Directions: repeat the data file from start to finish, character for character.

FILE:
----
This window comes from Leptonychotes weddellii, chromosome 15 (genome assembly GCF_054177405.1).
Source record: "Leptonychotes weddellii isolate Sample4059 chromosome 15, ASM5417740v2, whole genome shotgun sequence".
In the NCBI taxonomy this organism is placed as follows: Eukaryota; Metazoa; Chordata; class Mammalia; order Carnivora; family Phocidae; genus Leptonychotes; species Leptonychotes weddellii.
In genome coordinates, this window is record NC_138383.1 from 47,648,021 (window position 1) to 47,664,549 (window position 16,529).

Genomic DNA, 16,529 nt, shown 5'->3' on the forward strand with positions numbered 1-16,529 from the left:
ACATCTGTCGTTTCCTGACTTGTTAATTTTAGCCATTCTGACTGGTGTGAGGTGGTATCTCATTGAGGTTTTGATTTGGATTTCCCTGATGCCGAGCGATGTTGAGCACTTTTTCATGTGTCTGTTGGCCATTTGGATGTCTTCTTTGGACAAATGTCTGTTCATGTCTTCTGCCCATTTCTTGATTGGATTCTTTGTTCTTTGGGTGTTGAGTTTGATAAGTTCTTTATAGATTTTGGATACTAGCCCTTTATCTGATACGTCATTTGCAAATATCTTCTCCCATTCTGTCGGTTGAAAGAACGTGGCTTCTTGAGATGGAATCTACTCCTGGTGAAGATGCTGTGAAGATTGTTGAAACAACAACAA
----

This window comes from Leptonychotes weddellii, chromosome 15 (genome assembly GCF_054177405.1).
Source record: "Leptonychotes weddellii isolate Sample4059 chromosome 15, ASM5417740v2, whole genome shotgun sequence".
In the NCBI taxonomy this organism is placed as follows: Eukaryota; Metazoa; Chordata; class Mammalia; order Carnivora; family Phocidae; genus Leptonychotes; species Leptonychotes weddellii.
In genome coordinates, this window is record NC_138383.1 from 47,648,021 (window position 1) to 47,664,549 (window position 16,529).

Genomic DNA, 16,529 nt, shown 5'->3' on the forward strand with positions numbered 1-16,529 from the left:
ACATCTGTCGTTTCCTGACTTGTTAATTTTAGCCATTCTGACTGGTGTGAGGTGGTATCTCATTGAGGTTTTGATTTGGATTTCCCTGATGCCGAGCGATGTTGAGCACTTTTTCATGTGTCTGTTGGCCATTTGGATGTCTTCTTTGGACAAATGTCTGTTCATGTCTTCTGCCCATTTCTTGATTGGATTCTTTGTTCTTTGGGTGTTGAGTTTGATAAGTTCTTTATAGATTTTGGATACTAGCCCTTTATCTGATACGTCATTTGCAAATATCTTCTCCCATTCTGTCGGTTGAAAGAACGTGGCTTCTTGAGATGGAATCTACTCCTGGTGAAGATGCTGTGAAGATTGTTGAAACAACAACAA